Danielle Allen: The flawed genius of the Constitution
What, if anything, does this reveal about the value of written constitutions? The point is not that written constitutions are inherently bad, but that unwritten constitutions can result in systems that are equally enduring. Over the past five years I’ve been analyzing the advantages and disadvantages of written versus unwritten constitutions, with a special focus on the United States and the United Kingdom, for my recently published book, Constitutional Idolatry and Democracy. Without a written constitution in place, statutes are the U.K.’s highest form of law, and its unwritten constitution is a combination of legislation, conventions, parliamentary procedure, and common law. To some this setup may be odd or confusing, but my book’s conclusion is that unwritten constitutions can perform just as well as written ones, and that Britain’s unwritten constitution may be just as good as America’s esteemed document. Indeed, for all their grandeur, written constitutions do not produce better democratic outcomes and can sometimes entrench significant mistakes, rather than help facilitate resolutions to complex problems.
Of course, unwritten constitutions also contain difficulties: They may produce an overreliance on convention; often, they have no agreed-upon standard for constitutional change; and they frequently require trust in politics and the political process to resolve conflicts. No doubt the chaotic process of Brexit has exposed these issues many times over. But Brexit may have also accentuated the U.K. constitution’s bend-but-don’t-break quality. For all the economic, societal, and technological change that has taken place since 1688, Britain’s unwritten constitution remains intact.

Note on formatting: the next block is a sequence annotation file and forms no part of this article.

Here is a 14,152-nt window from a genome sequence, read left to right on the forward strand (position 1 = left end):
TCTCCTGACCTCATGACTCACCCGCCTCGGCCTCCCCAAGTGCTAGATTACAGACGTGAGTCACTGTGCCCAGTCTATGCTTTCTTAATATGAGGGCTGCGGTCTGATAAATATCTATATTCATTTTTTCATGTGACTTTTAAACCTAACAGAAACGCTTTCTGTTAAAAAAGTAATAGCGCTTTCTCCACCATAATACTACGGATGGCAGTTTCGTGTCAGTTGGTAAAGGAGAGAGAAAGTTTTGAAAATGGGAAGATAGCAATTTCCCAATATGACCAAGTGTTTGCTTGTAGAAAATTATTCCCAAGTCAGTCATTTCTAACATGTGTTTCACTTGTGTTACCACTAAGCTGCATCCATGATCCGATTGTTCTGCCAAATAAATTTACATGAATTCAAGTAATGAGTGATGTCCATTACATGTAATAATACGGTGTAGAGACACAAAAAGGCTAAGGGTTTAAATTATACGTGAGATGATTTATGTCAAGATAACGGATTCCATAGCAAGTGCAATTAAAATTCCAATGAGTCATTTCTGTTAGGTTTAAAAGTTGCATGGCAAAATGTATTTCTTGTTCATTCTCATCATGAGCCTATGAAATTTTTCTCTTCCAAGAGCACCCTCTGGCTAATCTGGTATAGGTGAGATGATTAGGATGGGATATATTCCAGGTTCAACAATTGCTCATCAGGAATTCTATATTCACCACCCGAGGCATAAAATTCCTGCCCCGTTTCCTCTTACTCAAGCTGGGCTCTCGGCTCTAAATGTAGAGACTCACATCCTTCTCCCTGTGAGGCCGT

One commonly cited benefit to states possessing written constitutions is that such devices perform an educative function, because citizens can easily consult and reference the documents. Indeed, the American Constitution is widely available on countless apps and websites, and its physical form consistently lands on best-seller lists. And yet, single, written constitutions do not inform citizens on political structures or constitutional operations any better than unwritten or partially written ones. A number of large comparative studies have found that those living in the United Kingdom, New Zealand, and Australia are just as knowledgeable, if not more, about politics, political structures, and constitutional operation as citizens in countries governed by easily accessed written constitutions.
In fact, a large portion of citizens in countries with written constitutions do not even know these documents exist. In 2015, in celebration of the 800th anniversary of the Magna Carta, Ipsos MORI and the Magna Carta Trust sampled a number of jurisdictions around the world on how familiar they were with various constitutional documents. The poll found that at least a third of citizens in Australia, Belgium, Brazil, India, and South Korea had never even heard of the constitution governing their country. In Romania, only 38 percent of citizens were familiar with their present constitution. These results call into question the significance and effectiveness of drafting written constitutions.